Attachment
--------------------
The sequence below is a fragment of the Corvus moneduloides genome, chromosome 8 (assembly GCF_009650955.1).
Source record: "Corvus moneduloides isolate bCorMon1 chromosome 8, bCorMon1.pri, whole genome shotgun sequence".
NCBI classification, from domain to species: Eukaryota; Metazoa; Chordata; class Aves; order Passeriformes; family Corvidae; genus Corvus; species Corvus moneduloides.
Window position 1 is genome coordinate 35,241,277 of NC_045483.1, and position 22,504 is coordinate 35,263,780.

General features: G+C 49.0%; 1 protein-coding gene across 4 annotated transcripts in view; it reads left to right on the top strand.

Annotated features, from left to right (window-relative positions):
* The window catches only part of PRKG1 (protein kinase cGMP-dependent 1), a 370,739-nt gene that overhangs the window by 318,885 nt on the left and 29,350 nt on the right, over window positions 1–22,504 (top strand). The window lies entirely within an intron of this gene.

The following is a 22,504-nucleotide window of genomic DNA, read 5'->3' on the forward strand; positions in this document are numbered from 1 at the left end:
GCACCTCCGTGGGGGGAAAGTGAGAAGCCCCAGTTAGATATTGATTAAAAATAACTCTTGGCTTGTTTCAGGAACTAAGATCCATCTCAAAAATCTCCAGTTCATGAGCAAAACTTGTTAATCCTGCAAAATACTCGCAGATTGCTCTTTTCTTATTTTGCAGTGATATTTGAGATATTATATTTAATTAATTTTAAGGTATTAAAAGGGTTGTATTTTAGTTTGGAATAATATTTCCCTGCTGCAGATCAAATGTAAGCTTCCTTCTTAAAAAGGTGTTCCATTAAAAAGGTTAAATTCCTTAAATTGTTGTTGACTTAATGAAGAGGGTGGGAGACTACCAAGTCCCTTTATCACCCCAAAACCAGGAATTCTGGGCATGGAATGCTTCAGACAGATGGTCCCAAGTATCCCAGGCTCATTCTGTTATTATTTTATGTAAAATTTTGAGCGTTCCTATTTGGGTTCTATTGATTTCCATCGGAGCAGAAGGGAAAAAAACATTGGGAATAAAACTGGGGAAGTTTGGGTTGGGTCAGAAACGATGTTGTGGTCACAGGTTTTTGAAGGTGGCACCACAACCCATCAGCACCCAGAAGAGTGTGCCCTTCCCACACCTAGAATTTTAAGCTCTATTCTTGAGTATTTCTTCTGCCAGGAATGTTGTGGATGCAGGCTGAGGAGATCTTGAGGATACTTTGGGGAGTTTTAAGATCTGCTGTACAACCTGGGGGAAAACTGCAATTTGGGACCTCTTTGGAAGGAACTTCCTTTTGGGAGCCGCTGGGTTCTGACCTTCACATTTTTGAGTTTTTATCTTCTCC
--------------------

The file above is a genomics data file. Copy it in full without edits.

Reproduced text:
The sequence below is a fragment of the Corvus moneduloides genome, chromosome 8 (assembly GCF_009650955.1).
Source record: "Corvus moneduloides isolate bCorMon1 chromosome 8, bCorMon1.pri, whole genome shotgun sequence".
NCBI classification, from domain to species: Eukaryota; Metazoa; Chordata; class Aves; order Passeriformes; family Corvidae; genus Corvus; species Corvus moneduloides.
Window position 1 is genome coordinate 35,241,277 of NC_045483.1, and position 22,504 is coordinate 35,263,780.

General features: G+C 49.0%; 1 protein-coding gene across 4 annotated transcripts in view; it reads left to right on the top strand.

Annotated features, from left to right (window-relative positions):
* The window catches only part of PRKG1 (protein kinase cGMP-dependent 1), a 370,739-nt gene that overhangs the window by 318,885 nt on the left and 29,350 nt on the right, over window positions 1–22,504 (top strand). The window lies entirely within an intron of this gene.

The following is a 22,504-nucleotide window of genomic DNA, read 5'->3' on the forward strand; positions in this document are numbered from 1 at the left end:
GCACCTCCGTGGGGGGAAAGTGAGAAGCCCCAGTTAGATATTGATTAAAAATAACTCTTGGCTTGTTTCAGGAACTAAGATCCATCTCAAAAATCTCCAGTTCATGAGCAAAACTTGTTAATCCTGCAAAATACTCGCAGATTGCTCTTTTCTTATTTTGCAGTGATATTTGAGATATTATATTTAATTAATTTTAAGGTATTAAAAGGGTTGTATTTTAGTTTGGAATAATATTTCCCTGCTGCAGATCAAATGTAAGCTTCCTTCTTAAAAAGGTGTTCCATTAAAAAGGTTAAATTCCTTAAATTGTTGTTGACTTAATGAAGAGGGTGGGAGACTACCAAGTCCCTTTATCACCCCAAAACCAGGAATTCTGGGCATGGAATGCTTCAGACAGATGGTCCCAAGTATCCCAGGCTCATTCTGTTATTATTTTATGTAAAATTTTGAGCGTTCCTATTTGGGTTCTATTGATTTCCATCGGAGCAGAAGGGAAAAAAACATTGGGAATAAAACTGGGGAAGTTTGGGTTGGGTCAGAAACGATGTTGTGGTCACAGGTTTTTGAAGGTGGCACCACAACCCATCAGCACCCAGAAGAGTGTGCCCTTCCCACACCTAGAATTTTAAGCTCTATTCTTGAGTATTTCTTCTGCCAGGAATGTTGTGGATGCAGGCTGAGGAGATCTTGAGGATACTTTGGGGAGTTTTAAGATCTGCTGTACAACCTGGGGGAAAACTGCAATTTGGGACCTCTTTGGAAGGAACTTCCTTTTGGGAGCCGCTGGGTTCTGACCTTCACATTTTTGAGTTTTTATCTTCTCC